What a month. The entry of Winter and with some decent rain showers and the occasional hail it asserted its arrival. We’ve still had some wonderful sunny days however. From Sunday the 8th of July to the 12th we had beautiful, sunny weather. It was like summer had arrived. A real taste of summer. I made some progress on the raised garden beds and the plans have altered a little given the slope of the block. Still, the base design for the garden is on track.
And the soil is looking good. This afternoon I made like a bandicoot and dug some new potatoes from the raised garden bed. The soil is looking fantastic. Dark, friable, and easy to dig into for potatoes. Gran was quite delighted at the dinner table with her soft as soft, fluffy centred Pink-eyes with butter.
The garden has greened up and put on some great growth. We have benefited by a bounty of salad greens (lettuce, kale, mustards, bok choy, rocket, baby silverbeet leaves), broccoli, spinach and various herbs. I have been filling a large basket of salad greens most days to have with dinner and to take to work for lunch. The broccoli is a real surprise. Over a couple of weeks I picked some lovely broccolini-like florets from our plants. In return they pushed out a couple more. Then some more. I made a fourth harvest, expecting to leave it at that and just let them go to seed and within two days they had replaced enough for another side-dish for our meal. I was astounded when they pulled off the same trick another couple of days later. This evening, again, there are more ready for tomorrow nights dinner.
In the ground we have potatoes of various sorts, plus sweet potatoes, broad beans, fava beans. I am keen to get a large bed ready for the summer as soon as possible to allow it to break down and settle in. Plus, to get rid of the kikuyu grass that has taken over to some extent in the meantime. For the moment, and after a recent evaluation of the ground I will garden with the grass. Any grass runners that are in the way get uprooted and fed to the rabbits and guinea pigs. I mulch over other areas and once the last raised bed wall is properly supported and complete I will look at overhauling the garden in its entirety. In the meantime it is providing so much for the table that I don’t want to upset things.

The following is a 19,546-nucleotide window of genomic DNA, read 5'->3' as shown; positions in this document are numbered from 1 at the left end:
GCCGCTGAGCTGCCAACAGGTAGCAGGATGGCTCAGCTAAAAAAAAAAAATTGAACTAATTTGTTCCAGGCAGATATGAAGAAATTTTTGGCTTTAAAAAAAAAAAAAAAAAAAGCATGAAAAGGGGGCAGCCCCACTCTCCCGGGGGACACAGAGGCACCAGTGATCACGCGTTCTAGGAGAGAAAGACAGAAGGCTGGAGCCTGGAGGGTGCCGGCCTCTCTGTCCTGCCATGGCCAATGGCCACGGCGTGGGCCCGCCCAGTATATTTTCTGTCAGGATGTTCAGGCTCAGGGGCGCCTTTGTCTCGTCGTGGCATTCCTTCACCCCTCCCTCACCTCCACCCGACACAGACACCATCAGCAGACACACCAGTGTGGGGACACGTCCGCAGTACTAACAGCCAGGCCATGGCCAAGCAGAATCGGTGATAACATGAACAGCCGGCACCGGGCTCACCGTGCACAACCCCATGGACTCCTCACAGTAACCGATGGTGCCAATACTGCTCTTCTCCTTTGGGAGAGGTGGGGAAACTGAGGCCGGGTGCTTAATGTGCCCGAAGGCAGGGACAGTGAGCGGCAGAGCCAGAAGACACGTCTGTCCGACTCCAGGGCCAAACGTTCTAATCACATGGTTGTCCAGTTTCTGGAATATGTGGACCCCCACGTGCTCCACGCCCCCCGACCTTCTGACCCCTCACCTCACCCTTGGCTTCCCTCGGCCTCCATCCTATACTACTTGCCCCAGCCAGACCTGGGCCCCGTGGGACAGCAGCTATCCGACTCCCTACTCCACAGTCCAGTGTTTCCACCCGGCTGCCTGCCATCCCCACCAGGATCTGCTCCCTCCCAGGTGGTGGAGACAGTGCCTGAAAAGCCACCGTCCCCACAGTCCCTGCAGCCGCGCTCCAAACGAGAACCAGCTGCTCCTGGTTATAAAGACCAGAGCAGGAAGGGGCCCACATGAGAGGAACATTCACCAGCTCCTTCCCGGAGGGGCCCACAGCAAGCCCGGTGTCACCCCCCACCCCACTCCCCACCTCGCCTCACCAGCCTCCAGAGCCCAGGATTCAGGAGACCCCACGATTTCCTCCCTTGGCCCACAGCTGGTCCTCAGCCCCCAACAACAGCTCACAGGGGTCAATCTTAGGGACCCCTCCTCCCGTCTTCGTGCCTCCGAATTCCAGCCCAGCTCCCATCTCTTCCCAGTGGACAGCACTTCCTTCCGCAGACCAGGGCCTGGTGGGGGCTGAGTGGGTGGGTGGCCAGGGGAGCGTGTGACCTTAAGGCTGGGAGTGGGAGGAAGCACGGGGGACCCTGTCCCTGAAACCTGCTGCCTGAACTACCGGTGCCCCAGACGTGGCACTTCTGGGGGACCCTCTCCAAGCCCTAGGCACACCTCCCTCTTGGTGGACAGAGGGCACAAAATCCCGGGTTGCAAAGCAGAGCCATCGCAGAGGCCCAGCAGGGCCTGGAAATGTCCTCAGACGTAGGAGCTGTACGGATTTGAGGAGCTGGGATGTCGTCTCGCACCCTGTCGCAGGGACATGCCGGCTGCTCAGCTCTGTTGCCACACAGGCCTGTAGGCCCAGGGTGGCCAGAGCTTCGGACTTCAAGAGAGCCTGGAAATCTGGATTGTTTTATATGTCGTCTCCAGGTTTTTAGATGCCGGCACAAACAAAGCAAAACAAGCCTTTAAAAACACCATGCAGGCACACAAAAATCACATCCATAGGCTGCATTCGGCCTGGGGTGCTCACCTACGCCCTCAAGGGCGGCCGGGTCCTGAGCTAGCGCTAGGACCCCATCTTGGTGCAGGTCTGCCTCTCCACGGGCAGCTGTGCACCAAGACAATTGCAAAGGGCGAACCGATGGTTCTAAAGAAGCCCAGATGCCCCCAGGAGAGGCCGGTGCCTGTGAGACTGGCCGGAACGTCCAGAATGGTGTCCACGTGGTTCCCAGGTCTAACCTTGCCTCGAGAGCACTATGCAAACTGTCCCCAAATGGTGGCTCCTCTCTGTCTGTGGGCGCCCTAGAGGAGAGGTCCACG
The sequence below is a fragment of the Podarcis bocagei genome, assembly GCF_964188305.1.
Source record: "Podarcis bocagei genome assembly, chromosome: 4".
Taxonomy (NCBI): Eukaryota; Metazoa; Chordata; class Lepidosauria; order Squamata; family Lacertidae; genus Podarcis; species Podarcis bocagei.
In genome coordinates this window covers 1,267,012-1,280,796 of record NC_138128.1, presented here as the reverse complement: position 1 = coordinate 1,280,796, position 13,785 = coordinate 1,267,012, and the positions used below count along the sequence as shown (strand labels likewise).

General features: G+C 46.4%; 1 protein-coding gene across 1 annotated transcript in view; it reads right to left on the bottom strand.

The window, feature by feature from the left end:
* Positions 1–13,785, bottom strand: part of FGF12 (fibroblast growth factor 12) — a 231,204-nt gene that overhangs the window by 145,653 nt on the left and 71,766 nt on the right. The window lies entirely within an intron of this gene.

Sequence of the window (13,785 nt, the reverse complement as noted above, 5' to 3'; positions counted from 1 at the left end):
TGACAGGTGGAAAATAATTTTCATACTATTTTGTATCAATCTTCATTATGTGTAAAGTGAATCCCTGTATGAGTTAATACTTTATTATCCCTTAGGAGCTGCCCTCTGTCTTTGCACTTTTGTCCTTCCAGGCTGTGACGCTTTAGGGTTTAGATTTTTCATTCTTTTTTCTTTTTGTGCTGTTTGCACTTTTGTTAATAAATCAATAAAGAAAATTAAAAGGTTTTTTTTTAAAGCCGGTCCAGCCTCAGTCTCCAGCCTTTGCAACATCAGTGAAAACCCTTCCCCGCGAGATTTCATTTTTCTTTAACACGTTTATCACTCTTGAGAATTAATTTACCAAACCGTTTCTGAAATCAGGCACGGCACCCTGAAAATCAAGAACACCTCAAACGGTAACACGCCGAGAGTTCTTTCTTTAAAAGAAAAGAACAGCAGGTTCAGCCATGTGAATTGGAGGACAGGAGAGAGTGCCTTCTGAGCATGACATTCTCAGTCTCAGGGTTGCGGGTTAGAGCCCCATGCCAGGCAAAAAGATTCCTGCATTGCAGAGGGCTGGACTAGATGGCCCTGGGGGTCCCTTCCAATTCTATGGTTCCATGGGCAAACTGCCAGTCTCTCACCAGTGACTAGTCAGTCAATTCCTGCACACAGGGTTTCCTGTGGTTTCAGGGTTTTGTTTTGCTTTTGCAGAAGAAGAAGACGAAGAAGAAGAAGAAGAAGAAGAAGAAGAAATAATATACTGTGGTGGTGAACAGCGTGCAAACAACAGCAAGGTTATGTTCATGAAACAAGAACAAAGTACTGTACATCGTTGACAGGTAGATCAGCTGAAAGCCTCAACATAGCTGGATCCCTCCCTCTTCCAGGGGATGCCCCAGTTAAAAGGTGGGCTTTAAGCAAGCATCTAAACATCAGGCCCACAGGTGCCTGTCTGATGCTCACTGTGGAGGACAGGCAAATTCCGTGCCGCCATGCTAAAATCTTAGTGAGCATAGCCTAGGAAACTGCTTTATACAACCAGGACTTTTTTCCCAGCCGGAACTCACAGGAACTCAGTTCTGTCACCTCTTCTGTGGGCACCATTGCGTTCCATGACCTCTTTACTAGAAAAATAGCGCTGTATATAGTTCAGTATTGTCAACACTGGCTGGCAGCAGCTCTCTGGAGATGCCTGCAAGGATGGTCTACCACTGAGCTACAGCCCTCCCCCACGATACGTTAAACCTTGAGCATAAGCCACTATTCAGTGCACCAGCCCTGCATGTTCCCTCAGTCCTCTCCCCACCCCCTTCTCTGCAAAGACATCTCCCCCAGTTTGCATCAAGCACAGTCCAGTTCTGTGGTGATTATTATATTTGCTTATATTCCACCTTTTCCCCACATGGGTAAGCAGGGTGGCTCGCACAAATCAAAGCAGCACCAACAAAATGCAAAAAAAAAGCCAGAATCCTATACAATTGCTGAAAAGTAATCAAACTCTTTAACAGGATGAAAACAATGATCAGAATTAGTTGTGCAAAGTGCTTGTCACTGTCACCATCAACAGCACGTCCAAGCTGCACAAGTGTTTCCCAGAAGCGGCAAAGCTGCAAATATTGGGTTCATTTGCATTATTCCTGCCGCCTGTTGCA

Following on from the yellow jonquils which began to appear last month, we now have some cream/white jonquils flowering with intense perfumes. We have more pots of them than I ever remember potting up. Clearly I was too busy to take much notice the last few years before moving! We have a nice quantity to get us started though and some irises from my Dad after he divided the plants in his garden.
The Southern Cross has moved significantly across the sky. It was just east of us, over the garden when we moved in early in the year and has now moved to the western side of the house. Over the last month or two I have grown further intrigued by the movements of the sun, moon and constellations. I’m not sure why. I have shed a lot of stuff recently. Physically and mentally – and perhaps I am just allowing myself to nurture the things I held precious in my early teens. Occasionally, the lunar cycle fascinates me as I sit in the sauna and watch the moon rise over the tree tops. I did not see the recent blood moon. The pictures I have seen on the net are amazing. There was too much cloud cover here, and when it comes to things in the sky above I figure that if I’m meant to see it – I will. And when it occurs I will cherish it. Often times I simply find myself looking at the moon and being very grateful for its beauty and tranquility. Especially on early mornings.
Even before the month arrived the frogs were moving away from the little pot ponds we have scattered in the yard, and venturing into the garden. Now and then we hear the odd ‘croak’ or ‘chip’ but it is difficult to place its position. Our bird list continues to grow – which is expected throughout the first year. It is interesting to see what appears and when, through what circumstances. For example the Wedge-tailed Eagle flying over the block with accompanying cockatoos and ravens.
At the beginning of the July we jumped from three rabbits to four rabbits and 6 guinea pigs in just a matter of days as the appeal went out to re-home any guinea pigs that had out-stayed their welcome. I initially had them quarantined from each other in the pairs we received them in. We lost one male. Over the weeks they have been moved out over the kikuyu to eat it down and make it a little manageable. This they have done quite well. In the absence of chickens I have been surprised as to how well the guinea pigs have eaten the grass down. In just a day or two they can (in pairs) removed most of the grass from an area under their average size hutch. I speculate also that what they don’t manage to eat down simply dies due to the concentration of their manure and urine.